Melt crystallization is an economic and efficient alternative to distillation for the separation of chemicals. It is typically used in purification applications where distillation becomes difficult.
For example, melt crystallization can be used to separate:
· Isomers with close boiling points
· Azeotropic systems
· Temperature sensitive substances
· Components that tend to polymerize
· Explosive substances
Typically, crude product is cooled in scraped surface crystallizers, which might be exchanger type or vessel type crystallizers, depending on the specific application. The crystallizer produces pure product crystals and concentrates the impurities in the remaining liquid mother liquor. The crystals are then separated from the impurity rich mother liquor producing a pure product stream and a reject stream. The reject contains the concentrated impurities but also valuable product which may be recovered, depending on the specific application.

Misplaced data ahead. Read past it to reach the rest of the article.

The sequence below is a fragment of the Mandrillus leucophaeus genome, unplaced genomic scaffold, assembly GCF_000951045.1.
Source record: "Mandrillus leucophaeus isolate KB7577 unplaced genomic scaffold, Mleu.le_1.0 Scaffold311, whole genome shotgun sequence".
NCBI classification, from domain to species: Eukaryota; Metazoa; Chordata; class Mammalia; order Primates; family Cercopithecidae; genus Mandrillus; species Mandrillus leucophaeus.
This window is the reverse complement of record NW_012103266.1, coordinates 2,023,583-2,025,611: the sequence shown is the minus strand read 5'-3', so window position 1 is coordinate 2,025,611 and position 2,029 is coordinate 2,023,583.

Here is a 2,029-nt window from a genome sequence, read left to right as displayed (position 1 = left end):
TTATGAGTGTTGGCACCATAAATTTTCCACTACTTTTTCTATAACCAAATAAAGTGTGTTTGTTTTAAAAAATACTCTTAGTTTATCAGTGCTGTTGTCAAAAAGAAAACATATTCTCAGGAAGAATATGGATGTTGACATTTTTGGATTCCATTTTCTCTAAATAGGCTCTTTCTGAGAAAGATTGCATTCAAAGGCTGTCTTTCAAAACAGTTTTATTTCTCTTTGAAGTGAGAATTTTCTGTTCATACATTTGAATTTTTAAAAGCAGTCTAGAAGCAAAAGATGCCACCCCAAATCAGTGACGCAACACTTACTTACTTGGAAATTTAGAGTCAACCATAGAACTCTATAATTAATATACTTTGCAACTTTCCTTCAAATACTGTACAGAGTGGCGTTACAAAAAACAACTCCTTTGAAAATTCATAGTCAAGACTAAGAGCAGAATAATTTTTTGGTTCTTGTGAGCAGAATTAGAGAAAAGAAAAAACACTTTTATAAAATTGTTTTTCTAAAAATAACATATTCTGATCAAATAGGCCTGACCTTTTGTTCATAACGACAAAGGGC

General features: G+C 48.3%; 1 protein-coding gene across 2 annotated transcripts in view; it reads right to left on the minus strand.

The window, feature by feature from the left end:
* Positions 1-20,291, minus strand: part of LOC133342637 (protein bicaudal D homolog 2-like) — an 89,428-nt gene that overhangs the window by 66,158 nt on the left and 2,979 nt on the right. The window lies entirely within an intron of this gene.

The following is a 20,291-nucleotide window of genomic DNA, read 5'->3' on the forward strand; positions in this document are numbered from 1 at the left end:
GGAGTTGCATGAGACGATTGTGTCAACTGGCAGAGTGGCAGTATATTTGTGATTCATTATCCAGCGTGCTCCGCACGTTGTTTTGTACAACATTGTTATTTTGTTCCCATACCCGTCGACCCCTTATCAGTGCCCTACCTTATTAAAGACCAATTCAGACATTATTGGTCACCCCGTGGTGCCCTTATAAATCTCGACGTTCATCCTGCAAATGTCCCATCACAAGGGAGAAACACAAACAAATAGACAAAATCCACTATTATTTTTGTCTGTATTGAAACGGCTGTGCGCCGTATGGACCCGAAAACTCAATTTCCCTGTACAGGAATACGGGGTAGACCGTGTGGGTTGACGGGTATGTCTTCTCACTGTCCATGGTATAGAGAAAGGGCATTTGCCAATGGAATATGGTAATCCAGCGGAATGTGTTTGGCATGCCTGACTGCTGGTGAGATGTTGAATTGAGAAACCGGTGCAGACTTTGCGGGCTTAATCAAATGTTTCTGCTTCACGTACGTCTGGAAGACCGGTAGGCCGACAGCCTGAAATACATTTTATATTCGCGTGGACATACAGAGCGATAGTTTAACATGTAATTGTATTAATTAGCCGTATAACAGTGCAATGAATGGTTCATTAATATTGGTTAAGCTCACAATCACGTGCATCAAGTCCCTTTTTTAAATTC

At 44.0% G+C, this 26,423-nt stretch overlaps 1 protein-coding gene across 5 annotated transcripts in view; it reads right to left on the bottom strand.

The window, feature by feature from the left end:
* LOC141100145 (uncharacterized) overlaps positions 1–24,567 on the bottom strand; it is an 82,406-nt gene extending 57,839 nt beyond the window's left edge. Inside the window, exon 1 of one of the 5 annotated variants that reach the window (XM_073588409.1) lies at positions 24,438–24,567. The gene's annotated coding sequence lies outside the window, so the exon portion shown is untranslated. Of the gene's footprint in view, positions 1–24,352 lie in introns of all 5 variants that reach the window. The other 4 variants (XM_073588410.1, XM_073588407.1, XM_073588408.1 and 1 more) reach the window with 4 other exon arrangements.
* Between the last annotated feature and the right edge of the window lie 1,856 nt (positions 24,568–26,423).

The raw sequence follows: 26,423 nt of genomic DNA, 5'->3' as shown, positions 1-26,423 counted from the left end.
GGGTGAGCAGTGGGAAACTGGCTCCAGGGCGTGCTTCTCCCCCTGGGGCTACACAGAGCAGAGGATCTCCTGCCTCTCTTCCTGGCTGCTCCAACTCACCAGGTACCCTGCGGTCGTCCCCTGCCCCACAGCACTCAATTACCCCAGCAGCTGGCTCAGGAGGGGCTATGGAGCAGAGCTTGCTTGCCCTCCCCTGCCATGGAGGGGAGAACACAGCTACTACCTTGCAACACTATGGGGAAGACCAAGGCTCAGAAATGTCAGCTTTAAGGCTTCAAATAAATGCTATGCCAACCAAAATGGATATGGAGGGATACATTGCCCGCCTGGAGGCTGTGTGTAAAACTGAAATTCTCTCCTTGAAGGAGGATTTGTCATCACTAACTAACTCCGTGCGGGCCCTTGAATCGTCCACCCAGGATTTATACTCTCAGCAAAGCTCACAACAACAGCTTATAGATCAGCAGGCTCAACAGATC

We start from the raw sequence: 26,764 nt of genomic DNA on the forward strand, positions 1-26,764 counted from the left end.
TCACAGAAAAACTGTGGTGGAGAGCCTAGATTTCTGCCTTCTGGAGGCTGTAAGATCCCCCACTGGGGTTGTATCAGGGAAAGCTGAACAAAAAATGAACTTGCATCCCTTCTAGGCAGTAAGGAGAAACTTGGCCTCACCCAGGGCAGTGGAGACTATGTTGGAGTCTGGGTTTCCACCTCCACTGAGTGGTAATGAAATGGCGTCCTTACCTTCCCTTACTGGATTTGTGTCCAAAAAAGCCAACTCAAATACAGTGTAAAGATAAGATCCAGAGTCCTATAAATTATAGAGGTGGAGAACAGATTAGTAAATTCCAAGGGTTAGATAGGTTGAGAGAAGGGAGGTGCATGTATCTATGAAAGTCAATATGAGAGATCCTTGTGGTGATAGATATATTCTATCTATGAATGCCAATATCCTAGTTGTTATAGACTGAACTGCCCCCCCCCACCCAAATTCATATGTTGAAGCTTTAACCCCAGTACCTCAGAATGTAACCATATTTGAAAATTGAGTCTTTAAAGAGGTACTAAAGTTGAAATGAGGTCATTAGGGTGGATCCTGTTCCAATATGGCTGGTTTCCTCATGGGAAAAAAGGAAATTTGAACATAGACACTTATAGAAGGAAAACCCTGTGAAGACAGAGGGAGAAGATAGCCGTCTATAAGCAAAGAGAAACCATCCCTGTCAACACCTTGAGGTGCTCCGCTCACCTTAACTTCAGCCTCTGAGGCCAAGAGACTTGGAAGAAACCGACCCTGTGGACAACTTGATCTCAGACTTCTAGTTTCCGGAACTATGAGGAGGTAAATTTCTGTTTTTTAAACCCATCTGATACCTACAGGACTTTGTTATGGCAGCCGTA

Each individual crystal is suspended in the mother liquor and is allowed to grow free flowing in the liquid. With billions of crystals per cubic meter the growth surface can reach 5,000 to 10,000 m² per m³ of volume. This massive growth surface allows near ideal growth rates that result in the characteristic pure crystals expected from the eutectic crystallization process. The crystallizer suspension is pumped into a wash column where the pure crystals are separated and then washed to remove any remaining mother liquor. Suspension based crystallizers produce pure crystals. Wash columns can effectively remove all of the mother liquor and thereby produce ultra-high purity product.
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